Format

Send to

Choose Destination
Ann Thorac Surg. 2017 Apr;103(4):1300-1307. doi: 10.1016/j.athoracsur.2016.08.075. Epub 2016 Dec 9.

NASA Model of "Threat and Error" in Pediatric Cardiac Surgery: Patterns of Error Chains.

Author information

1
Division of Cardiovascular Surgery, The Hospital for Sick Children, Toronto, Ontario, Canada. Electronic address: edward.hickey@sickkids.ca.
2
Division of Cardiovascular Surgery, The Hospital for Sick Children, Toronto, Ontario, Canada.
3
Division of Cardiac Critical Care, The Hospital for Sick Children, Toronto, Ontario, Canada.
4
Division of Cardiovascular Surgery, The Hospital for Sick Children, Toronto, Ontario, Canada; Department of Surgery, The Hospital for Sick Children, Toronto, Ontario, Canada.

Abstract

BACKGROUND:

We introduced the National Aeronautics and Space Association threat-and-error model to our surgical unit. All admissions are considered flights, which should pass through stepwise deescalations in risk during surgical recovery. We hypothesized that errors significantly influence risk deescalation and contribute to poor outcomes.

METHODS:

Patient flights (524) were tracked in real time for threats, errors, and unintended states by full-time performance personnel. Expected risk deescalation was wean from mechanical support, sternal closure, extubation, intensive care unit (ICU) discharge, and discharge home. Data were accrued from clinical charts, bedside data, reporting mechanisms, and staff interviews. Infographics of flights were openly discussed weekly for consensus.

RESULTS:

In 12% (64 of 524) of flights, the child failed to deescalate sequentially through expected risk levels; unintended increments instead occurred. Failed deescalations were highly associated with errors (426; 257 flights; p < 0.0001). Consequential errors (263; 173 flights) were associated with a 29% rate of failed deescalation versus 4% in flights with no consequential error (p < 0.0001). The most dangerous errors were apical errors typically (84%) occurring in the operating room, which caused chains of propagating unintended states (n = 110): these had a 43% (47 of 110) rate of failed deescalation (versus 4%; p < 0.0001). Chains of unintended state were often (46%) amplified by additional (up to 7) errors in the ICU that would worsen clinical deviation. Overall, failed deescalations in risk were extremely closely linked to brain injury (n = 13; p < 0.0001) or death (n = 7; p < 0.0001).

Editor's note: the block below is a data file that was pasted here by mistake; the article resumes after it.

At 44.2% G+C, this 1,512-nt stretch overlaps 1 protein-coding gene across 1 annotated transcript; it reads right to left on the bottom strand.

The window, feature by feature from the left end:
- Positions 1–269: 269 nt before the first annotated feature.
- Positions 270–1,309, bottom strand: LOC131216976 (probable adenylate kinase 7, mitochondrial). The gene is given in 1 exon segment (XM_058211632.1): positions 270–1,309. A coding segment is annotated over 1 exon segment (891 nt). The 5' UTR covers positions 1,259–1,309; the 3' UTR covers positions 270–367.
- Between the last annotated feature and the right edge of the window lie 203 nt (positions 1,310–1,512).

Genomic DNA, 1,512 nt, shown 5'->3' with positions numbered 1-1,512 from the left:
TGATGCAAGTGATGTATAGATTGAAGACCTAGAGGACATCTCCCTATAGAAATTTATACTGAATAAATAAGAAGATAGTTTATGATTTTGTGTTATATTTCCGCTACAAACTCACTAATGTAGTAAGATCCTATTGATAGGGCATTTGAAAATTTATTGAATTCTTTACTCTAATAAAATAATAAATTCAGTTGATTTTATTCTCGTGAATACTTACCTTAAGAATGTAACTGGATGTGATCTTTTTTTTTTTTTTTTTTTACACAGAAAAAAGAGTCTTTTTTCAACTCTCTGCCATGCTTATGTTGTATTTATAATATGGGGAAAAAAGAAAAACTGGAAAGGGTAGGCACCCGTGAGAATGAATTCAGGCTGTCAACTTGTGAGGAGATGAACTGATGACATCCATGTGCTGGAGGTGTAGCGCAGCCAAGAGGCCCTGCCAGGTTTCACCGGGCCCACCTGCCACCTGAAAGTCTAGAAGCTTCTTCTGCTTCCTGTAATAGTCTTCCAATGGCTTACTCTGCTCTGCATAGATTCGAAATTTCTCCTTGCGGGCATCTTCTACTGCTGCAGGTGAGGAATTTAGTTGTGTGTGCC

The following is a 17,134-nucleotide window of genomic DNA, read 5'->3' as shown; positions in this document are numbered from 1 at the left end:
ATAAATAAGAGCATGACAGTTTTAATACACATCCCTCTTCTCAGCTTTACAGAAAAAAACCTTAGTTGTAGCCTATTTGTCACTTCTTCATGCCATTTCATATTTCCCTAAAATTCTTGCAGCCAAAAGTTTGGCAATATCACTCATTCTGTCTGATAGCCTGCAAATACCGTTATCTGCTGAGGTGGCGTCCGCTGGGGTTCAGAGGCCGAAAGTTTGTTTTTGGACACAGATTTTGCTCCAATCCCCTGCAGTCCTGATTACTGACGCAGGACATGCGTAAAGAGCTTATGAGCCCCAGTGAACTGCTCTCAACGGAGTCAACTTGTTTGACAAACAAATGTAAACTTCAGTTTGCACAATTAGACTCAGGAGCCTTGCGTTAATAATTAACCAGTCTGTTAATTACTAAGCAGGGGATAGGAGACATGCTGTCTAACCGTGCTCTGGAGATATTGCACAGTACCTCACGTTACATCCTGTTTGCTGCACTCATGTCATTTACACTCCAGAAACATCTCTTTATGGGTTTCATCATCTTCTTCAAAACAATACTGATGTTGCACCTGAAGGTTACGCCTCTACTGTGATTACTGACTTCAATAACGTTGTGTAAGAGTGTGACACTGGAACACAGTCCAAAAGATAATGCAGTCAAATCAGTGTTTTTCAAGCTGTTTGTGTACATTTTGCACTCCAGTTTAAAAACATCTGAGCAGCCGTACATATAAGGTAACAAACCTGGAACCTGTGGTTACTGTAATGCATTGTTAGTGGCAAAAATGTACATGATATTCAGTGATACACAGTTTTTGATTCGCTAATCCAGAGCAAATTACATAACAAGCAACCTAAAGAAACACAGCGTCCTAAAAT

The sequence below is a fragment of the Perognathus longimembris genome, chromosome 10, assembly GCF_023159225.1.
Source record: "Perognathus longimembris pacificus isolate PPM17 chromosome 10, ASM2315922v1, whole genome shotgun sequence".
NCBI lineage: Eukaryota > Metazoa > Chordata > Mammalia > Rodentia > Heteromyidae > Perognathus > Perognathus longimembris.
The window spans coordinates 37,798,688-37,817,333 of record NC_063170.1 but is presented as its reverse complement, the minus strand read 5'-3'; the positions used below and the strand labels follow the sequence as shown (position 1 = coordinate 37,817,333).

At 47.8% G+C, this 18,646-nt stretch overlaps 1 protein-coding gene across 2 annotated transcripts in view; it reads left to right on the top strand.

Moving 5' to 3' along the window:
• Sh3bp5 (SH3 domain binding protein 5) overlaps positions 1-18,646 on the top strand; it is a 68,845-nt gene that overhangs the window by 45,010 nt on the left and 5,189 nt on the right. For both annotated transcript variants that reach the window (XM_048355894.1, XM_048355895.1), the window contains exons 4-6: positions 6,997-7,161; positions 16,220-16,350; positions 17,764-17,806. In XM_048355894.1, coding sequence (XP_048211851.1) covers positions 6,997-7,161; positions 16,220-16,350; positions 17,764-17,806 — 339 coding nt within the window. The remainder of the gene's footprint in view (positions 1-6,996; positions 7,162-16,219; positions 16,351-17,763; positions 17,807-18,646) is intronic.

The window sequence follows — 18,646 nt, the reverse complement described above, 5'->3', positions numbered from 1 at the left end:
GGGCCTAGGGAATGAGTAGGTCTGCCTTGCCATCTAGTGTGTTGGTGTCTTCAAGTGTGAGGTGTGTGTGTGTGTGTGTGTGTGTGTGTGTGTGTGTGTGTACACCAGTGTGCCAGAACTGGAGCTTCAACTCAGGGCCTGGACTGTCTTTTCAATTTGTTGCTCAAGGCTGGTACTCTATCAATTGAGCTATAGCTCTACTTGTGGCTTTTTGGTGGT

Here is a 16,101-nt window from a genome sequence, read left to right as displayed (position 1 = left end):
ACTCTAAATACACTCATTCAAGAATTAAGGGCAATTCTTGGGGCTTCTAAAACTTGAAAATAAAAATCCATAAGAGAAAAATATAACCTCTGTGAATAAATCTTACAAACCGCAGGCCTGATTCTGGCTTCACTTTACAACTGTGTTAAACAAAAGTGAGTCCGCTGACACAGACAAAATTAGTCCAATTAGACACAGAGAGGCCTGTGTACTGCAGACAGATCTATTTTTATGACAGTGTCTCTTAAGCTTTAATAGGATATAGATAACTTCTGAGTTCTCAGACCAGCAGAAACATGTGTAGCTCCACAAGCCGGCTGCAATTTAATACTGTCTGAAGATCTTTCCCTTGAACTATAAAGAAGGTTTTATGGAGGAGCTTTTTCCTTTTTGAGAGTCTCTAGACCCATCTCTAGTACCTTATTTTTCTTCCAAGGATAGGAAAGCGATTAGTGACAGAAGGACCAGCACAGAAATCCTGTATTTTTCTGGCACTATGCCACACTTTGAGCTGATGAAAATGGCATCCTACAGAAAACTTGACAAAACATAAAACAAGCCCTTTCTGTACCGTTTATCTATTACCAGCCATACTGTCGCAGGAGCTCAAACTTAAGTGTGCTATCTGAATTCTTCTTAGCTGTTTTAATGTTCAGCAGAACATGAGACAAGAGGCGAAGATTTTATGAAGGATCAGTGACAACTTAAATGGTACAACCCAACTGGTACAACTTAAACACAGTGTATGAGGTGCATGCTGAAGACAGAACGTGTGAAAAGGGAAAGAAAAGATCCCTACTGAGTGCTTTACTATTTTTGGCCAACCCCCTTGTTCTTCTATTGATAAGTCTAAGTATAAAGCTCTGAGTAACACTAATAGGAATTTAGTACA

CONCLUSIONS:

Deaths and brain injury after pediatric cardiac surgery almost always occur from propagating error chains that originate in the operating room and are often amplified by additional ICU errors.

[Indexed for MEDLINE]

Supplemental Content

Full text links

Icon for Elsevier Science
Loading ...
Support Center